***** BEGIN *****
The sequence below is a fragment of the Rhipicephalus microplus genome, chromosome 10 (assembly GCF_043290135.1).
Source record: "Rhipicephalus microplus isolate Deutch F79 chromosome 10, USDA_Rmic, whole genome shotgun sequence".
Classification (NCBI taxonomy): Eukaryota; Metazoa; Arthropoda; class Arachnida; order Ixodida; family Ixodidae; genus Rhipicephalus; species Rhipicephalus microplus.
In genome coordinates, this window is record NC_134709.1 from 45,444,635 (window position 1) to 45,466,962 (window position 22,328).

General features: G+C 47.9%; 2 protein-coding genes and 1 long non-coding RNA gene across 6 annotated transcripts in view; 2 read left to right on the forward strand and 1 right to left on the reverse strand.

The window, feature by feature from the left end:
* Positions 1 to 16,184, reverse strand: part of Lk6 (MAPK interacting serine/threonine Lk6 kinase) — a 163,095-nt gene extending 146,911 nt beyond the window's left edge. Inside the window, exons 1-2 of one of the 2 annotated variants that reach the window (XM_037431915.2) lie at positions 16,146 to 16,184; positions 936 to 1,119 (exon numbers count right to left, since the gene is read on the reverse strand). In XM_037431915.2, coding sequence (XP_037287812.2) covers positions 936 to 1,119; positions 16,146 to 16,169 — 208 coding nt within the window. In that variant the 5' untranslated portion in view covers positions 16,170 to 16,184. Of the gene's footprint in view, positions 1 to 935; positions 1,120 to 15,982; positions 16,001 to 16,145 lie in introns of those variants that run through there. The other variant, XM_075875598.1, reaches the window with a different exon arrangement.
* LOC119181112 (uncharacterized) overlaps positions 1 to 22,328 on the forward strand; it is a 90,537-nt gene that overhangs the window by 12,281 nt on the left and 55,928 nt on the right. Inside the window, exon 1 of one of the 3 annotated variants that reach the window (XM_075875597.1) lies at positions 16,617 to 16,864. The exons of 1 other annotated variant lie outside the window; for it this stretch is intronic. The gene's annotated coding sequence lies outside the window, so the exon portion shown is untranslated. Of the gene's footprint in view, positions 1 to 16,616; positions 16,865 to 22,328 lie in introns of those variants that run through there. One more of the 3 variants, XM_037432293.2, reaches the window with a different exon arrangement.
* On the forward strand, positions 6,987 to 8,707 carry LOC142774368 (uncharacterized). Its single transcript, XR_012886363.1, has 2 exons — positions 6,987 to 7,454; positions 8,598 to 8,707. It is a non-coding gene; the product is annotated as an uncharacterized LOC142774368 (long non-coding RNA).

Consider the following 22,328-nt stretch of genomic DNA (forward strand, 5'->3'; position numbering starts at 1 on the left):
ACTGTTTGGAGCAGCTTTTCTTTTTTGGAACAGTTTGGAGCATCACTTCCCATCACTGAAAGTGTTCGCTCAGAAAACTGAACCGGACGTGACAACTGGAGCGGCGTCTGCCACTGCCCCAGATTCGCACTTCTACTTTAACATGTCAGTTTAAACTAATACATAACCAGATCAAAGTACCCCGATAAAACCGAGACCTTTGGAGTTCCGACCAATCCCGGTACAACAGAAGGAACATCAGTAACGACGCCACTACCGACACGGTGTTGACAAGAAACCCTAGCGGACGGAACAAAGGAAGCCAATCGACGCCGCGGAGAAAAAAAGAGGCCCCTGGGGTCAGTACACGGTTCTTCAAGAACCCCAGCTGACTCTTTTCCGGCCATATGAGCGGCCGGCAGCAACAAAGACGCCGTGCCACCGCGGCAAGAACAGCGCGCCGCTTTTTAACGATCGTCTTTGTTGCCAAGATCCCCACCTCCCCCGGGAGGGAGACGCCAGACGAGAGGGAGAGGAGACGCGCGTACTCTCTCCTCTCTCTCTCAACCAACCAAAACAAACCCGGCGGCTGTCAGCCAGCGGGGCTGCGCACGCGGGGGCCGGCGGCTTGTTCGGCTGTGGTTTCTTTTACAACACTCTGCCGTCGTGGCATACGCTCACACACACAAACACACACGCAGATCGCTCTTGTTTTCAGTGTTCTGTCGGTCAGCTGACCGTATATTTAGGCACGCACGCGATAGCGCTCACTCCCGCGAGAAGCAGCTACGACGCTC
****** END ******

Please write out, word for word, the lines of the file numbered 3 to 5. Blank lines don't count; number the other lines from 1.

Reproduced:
Classification (NCBI taxonomy): Eukaryota; Metazoa; Arthropoda; class Arachnida; order Ixodida; family Ixodidae; genus Rhipicephalus; species Rhipicephalus microplus.
In genome coordinates, this window is record NC_134709.1 from 45,444,635 (window position 1) to 45,466,962 (window position 22,328).

General features: G+C 47.9%; 2 protein-coding genes and 1 long non-coding RNA gene across 6 annotated transcripts in view; 2 read left to right on the forward strand and 1 right to left on the reverse strand.